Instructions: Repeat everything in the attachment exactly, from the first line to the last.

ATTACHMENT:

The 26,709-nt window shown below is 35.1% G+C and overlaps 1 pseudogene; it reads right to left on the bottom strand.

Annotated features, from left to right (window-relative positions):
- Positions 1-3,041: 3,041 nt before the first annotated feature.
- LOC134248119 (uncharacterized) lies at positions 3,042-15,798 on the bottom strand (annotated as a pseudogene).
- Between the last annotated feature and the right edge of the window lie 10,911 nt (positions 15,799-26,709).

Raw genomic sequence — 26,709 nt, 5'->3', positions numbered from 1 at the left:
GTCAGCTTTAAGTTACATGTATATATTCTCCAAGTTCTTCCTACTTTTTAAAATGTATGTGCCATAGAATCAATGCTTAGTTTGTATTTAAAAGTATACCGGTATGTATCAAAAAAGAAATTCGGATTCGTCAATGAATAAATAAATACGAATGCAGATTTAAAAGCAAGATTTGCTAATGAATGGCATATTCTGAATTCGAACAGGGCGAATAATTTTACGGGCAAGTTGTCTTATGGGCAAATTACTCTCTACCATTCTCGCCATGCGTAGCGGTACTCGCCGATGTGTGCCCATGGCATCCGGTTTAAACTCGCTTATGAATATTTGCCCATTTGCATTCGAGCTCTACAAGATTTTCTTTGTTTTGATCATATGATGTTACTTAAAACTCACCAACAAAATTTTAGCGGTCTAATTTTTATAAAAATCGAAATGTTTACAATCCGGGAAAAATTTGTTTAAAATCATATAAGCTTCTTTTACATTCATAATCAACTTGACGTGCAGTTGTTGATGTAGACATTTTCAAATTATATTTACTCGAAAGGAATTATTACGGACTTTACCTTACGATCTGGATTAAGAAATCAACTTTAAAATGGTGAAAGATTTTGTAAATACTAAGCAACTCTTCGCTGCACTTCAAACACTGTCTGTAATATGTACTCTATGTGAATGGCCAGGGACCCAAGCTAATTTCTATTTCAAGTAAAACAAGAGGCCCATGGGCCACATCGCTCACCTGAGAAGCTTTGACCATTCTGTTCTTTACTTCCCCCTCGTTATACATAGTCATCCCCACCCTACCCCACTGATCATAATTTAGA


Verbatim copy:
The 26,709-nt window shown below is 35.1% G+C and overlaps 1 pseudogene; it reads right to left on the bottom strand.

Annotated features, from left to right (window-relative positions):
- Positions 1-3,041: 3,041 nt before the first annotated feature.
- LOC134248119 (uncharacterized) lies at positions 3,042-15,798 on the bottom strand (annotated as a pseudogene).
- Between the last annotated feature and the right edge of the window lie 10,911 nt (positions 15,799-26,709).

Raw genomic sequence — 26,709 nt, 5'->3', positions numbered from 1 at the left:
GTCAGCTTTAAGTTACATGTATATATTCTCCAAGTTCTTCCTACTTTTTAAAATGTATGTGCCATAGAATCAATGCTTAGTTTGTATTTAAAAGTATACCGGTATGTATCAAAAAAGAAATTCGGATTCGTCAATGAATAAATAAATACGAATGCAGATTTAAAAGCAAGATTTGCTAATGAATGGCATATTCTGAATTCGAACAGGGCGAATAATTTTACGGGCAAGTTGTCTTATGGGCAAATTACTCTCTACCATTCTCGCCATGCGTAGCGGTACTCGCCGATGTGTGCCCATGGCATCCGGTTTAAACTCGCTTATGAATATTTGCCCATTTGCATTCGAGCTCTACAAGATTTTCTTTGTTTTGATCATATGATGTTACTTAAAACTCACCAACAAAATTTTAGCGGTCTAATTTTTATAAAAATCGAAATGTTTACAATCCGGGAAAAATTTGTTTAAAATCATATAAGCTTCTTTTACATTCATAATCAACTTGACGTGCAGTTGTTGATGTAGACATTTTCAAATTATATTTACTCGAAAGGAATTATTACGGACTTTACCTTACGATCTGGATTAAGAAATCAACTTTAAAATGGTGAAAGATTTTGTAAATACTAAGCAACTCTTCGCTGCACTTCAAACACTGTCTGTAATATGTACTCTATGTGAATGGCCAGGGACCCAAGCTAATTTCTATTTCAAGTAAAACAAGAGGCCCATGGGCCACATCGCTCACCTGAGAAGCTTTGACCATTCTGTTCTTTACTTCCCCCTCGTTATACATAGTCATCCCCACCCTACCCCACTGATCATAATTTAGA